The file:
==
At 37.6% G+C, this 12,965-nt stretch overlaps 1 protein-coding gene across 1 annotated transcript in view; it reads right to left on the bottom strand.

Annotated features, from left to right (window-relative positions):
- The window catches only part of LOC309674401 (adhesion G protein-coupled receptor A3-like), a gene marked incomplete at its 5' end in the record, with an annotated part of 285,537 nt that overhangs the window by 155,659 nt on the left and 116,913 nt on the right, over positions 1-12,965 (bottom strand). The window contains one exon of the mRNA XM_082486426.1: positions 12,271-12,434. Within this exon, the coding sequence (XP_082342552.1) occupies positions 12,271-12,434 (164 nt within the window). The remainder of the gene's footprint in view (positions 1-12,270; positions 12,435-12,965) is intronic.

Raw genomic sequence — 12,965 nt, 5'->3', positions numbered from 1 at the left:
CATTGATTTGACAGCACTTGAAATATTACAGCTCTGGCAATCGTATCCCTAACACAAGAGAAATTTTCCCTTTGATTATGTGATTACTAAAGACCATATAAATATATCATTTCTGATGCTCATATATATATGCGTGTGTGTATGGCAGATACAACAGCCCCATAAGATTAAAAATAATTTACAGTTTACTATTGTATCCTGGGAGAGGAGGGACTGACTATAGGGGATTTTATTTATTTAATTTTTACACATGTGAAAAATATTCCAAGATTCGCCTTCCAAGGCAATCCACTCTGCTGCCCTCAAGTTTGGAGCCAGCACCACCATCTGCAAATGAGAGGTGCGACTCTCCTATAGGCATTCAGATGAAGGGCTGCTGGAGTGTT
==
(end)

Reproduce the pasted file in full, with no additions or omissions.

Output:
At 37.6% G+C, this 12,965-nt stretch overlaps 1 protein-coding gene across 1 annotated transcript in view; it reads right to left on the bottom strand.

Annotated features, from left to right (window-relative positions):
- The window catches only part of LOC309674401 (adhesion G protein-coupled receptor A3-like), a gene marked incomplete at its 5' end in the record, with an annotated part of 285,537 nt that overhangs the window by 155,659 nt on the left and 116,913 nt on the right, over positions 1-12,965 (bottom strand). The window contains one exon of the mRNA XM_082486426.1: positions 12,271-12,434. Within this exon, the coding sequence (XP_082342552.1) occupies positions 12,271-12,434 (164 nt within the window). The remainder of the gene's footprint in view (positions 1-12,270; positions 12,435-12,965) is intronic.

Raw genomic sequence — 12,965 nt, 5'->3', positions numbered from 1 at the left:
CATTGATTTGACAGCACTTGAAATATTACAGCTCTGGCAATCGTATCCCTAACACAAGAGAAATTTTCCCTTTGATTATGTGATTACTAAAGACCATATAAATATATCATTTCTGATGCTCATATATATATGCGTGTGTGTATGGCAGATACAACAGCCCCATAAGATTAAAAATAATTTACAGTTTACTATTGTATCCTGGGAGAGGAGGGACTGACTATAGGGGATTTTATTTATTTAATTTTTACACATGTGAAAAATATTCCAAGATTCGCCTTCCAAGGCAATCCACTCTGCTGCCCTCAAGTTTGGAGCCAGCACCACCATCTGCAAATGAGAGGTGCGACTCTCCTATAGGCATTCAGATGAAGGGCTGCTGGAGTGTT